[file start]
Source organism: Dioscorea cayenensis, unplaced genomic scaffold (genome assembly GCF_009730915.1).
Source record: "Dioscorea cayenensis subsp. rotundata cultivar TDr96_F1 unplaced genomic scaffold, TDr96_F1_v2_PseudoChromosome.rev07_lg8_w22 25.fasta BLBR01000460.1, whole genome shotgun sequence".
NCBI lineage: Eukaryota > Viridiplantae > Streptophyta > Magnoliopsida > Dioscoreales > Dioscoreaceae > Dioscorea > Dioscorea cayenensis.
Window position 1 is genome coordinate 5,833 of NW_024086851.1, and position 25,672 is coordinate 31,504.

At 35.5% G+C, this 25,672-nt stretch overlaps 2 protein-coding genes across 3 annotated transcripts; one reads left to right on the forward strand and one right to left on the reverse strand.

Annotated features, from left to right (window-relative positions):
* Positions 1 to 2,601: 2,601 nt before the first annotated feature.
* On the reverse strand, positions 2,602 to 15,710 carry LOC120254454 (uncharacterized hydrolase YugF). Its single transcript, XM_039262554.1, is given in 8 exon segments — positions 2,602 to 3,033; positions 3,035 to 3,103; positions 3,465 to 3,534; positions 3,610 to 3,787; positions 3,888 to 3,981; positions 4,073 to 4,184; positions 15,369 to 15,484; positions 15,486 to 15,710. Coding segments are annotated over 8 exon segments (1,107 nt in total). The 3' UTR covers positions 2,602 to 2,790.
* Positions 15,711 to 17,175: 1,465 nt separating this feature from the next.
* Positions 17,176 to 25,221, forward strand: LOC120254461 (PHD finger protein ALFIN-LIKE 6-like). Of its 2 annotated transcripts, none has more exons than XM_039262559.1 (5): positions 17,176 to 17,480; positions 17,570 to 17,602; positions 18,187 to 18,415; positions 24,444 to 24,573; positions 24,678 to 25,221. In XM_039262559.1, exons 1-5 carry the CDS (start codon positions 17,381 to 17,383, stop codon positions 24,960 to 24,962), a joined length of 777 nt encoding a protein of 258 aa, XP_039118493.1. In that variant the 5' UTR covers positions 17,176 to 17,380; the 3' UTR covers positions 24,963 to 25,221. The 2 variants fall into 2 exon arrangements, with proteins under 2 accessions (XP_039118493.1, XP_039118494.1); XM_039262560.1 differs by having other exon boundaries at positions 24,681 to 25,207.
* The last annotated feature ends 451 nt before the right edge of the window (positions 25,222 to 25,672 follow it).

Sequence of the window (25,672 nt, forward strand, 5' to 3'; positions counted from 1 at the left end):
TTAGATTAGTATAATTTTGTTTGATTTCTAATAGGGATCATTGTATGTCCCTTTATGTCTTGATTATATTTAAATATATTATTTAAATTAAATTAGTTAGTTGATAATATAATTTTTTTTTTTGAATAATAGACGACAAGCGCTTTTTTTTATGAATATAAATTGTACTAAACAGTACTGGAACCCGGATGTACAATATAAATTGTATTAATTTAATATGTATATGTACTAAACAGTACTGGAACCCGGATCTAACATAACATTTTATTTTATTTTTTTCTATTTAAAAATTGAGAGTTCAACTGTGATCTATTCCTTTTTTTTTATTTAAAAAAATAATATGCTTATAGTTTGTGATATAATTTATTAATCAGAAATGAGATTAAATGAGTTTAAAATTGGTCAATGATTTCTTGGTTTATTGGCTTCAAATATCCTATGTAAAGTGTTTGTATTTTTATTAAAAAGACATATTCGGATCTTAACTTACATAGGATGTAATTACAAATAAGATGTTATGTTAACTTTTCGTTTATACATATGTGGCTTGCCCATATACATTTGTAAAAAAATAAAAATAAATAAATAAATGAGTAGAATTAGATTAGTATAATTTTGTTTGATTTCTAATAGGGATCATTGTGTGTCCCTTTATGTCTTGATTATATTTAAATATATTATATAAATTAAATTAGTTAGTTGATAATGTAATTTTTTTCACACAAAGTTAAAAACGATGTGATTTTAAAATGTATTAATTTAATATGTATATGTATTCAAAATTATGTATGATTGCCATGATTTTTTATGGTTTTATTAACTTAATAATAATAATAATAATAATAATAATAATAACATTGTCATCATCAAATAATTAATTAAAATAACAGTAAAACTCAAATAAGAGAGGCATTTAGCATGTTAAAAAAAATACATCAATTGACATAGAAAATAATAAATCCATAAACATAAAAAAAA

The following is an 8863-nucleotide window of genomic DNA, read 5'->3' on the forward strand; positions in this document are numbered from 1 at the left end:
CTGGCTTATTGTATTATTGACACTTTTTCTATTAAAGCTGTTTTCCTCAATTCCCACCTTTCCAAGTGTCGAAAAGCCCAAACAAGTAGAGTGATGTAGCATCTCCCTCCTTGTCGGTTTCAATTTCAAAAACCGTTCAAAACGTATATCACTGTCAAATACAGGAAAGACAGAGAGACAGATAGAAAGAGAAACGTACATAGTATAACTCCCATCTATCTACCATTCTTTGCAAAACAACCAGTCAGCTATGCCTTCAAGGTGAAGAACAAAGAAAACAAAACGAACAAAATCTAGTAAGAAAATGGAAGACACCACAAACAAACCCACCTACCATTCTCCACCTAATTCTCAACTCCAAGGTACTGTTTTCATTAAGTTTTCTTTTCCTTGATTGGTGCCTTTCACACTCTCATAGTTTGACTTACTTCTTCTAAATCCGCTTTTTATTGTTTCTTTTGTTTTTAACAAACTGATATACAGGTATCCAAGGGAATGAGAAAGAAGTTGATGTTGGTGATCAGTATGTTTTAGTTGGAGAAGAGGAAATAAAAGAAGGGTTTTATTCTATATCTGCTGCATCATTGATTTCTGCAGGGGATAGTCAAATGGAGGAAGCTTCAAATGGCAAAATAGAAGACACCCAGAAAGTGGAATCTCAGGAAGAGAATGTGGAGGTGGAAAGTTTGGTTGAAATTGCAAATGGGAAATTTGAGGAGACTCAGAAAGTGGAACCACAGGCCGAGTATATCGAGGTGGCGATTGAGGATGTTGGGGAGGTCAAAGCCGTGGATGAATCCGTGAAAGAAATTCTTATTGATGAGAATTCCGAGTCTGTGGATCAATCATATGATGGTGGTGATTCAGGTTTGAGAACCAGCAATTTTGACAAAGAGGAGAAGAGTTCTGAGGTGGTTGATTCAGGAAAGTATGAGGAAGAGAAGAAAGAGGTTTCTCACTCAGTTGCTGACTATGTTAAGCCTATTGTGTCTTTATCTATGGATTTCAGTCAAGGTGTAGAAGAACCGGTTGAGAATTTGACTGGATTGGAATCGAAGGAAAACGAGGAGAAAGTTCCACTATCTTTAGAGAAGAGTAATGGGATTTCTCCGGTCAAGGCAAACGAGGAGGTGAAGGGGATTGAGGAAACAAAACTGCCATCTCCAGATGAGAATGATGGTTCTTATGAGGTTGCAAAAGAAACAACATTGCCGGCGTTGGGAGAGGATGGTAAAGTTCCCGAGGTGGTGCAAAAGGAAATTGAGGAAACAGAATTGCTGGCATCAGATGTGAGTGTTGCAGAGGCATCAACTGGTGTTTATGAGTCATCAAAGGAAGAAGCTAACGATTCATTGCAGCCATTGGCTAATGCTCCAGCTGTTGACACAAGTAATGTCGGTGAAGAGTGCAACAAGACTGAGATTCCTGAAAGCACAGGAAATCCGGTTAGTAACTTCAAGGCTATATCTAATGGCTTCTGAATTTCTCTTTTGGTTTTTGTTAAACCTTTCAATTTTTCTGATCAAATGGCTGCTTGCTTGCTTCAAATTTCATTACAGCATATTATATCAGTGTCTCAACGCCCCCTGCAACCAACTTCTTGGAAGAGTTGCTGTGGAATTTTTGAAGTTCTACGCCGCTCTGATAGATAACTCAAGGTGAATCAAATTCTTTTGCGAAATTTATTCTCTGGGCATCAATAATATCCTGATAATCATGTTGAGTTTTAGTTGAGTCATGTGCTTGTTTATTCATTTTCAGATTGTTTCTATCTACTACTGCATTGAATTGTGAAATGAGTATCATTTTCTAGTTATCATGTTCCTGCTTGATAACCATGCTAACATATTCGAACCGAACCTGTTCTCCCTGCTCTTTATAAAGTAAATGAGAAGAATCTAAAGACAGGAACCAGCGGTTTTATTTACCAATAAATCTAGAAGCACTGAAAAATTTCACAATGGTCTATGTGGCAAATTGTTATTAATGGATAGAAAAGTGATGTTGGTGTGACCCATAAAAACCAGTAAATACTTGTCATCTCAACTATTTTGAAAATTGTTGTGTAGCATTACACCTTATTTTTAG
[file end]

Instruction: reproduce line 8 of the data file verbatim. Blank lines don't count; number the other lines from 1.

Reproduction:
* On the reverse strand, positions 2,602 to 15,710 carry LOC120254454 (uncharacterized hydrolase YugF). Its single transcript, XM_039262554.1, is given in 8 exon segments — positions 2,602 to 3,033; positions 3,035 to 3,103; positions 3,465 to 3,534; positions 3,610 to 3,787; positions 3,888 to 3,981; positions 4,073 to 4,184; positions 15,369 to 15,484; positions 15,486 to 15,710. Coding segments are annotated over 8 exon segments (1,107 nt in total). The 3' UTR covers positions 2,602 to 2,790.